I am back ...
With fear of stating the obvious, I have returned from Greece and baring any unforseen events, regular services shall return at Alpha.Sources within the next few days. I am preparing a bumper piece on a the theoretical link between export dependency and ageing (very long and very wonkish!), so stay tuned.
Greece naturally was wonderful and although we lived close to Athens we were not affected by the fires which now, sadly, seems to be almost out of control.
I managed to thoroughly relax and did not even get to read up on that textbook I had brought. This I imagine is a good sign :). I did however read David Leavitt. I finished the Indian Clerk and Arkansas. Leavitt is an excellent writer and the Indian Cleark is a fabulous, if sometime very windy, tale whose characters are explored with an almost excessive hunger for detail by Leavitt.
The fact that Leavitt is homosexsual comes out very clearly in his writings and actually helps, in the case of the Indian Clerk, to bring nuance and depth to the description of the faculty of great literay and academic stars who roamed Cambridge during the first world war. As far as goes the stories in Arkansas some will almost surely be pushed away by the vivid display of homesexual escapades. Personally, I thought it a bit excessive (almost as if it was compulsory) at times; e.g "the Term Paper Artist" which is a pretty hefty, albeit funny, story will almost certainly make some readers frown. What is generally interesting though is that Leavitt, in my opinion, comes off much more strongly when he centers his story around a male homosexsual main character as e.g. in "the Term Paper Artist" or "Saturn Street" than when the main character is, presumably, a straight woman as in "the Wooden Anniversary".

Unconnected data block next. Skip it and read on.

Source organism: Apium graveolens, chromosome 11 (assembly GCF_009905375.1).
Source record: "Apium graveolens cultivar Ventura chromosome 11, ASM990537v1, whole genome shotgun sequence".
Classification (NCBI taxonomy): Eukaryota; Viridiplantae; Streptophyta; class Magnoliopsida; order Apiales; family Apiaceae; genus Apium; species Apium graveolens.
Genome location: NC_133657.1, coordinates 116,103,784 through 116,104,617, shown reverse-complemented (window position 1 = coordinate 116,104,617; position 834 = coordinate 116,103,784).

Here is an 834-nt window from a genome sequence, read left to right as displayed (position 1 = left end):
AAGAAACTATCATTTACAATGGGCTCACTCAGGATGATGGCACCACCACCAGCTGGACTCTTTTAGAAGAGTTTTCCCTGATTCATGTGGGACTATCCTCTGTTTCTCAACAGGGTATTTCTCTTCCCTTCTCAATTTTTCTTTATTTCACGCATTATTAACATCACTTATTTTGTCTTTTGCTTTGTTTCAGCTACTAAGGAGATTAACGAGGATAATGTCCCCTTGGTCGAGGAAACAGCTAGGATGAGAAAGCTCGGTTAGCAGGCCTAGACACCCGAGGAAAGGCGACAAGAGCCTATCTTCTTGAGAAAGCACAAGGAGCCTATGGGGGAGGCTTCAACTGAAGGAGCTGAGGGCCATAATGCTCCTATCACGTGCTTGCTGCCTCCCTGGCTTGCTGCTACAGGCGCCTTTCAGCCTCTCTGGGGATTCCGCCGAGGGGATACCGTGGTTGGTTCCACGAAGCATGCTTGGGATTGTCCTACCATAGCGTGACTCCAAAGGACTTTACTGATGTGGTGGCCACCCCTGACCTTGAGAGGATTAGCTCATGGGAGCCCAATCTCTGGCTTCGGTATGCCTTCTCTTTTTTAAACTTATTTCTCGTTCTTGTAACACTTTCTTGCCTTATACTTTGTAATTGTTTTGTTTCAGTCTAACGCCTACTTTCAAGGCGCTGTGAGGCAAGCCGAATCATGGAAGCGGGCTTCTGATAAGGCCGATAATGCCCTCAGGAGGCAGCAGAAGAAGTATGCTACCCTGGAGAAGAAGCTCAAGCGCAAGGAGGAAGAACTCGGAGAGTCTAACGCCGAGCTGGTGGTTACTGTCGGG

In general though, I would warmly recommend you to have a look at some of Leavitt's works. If you like historical novels, the Indian Clerk is a definite winner.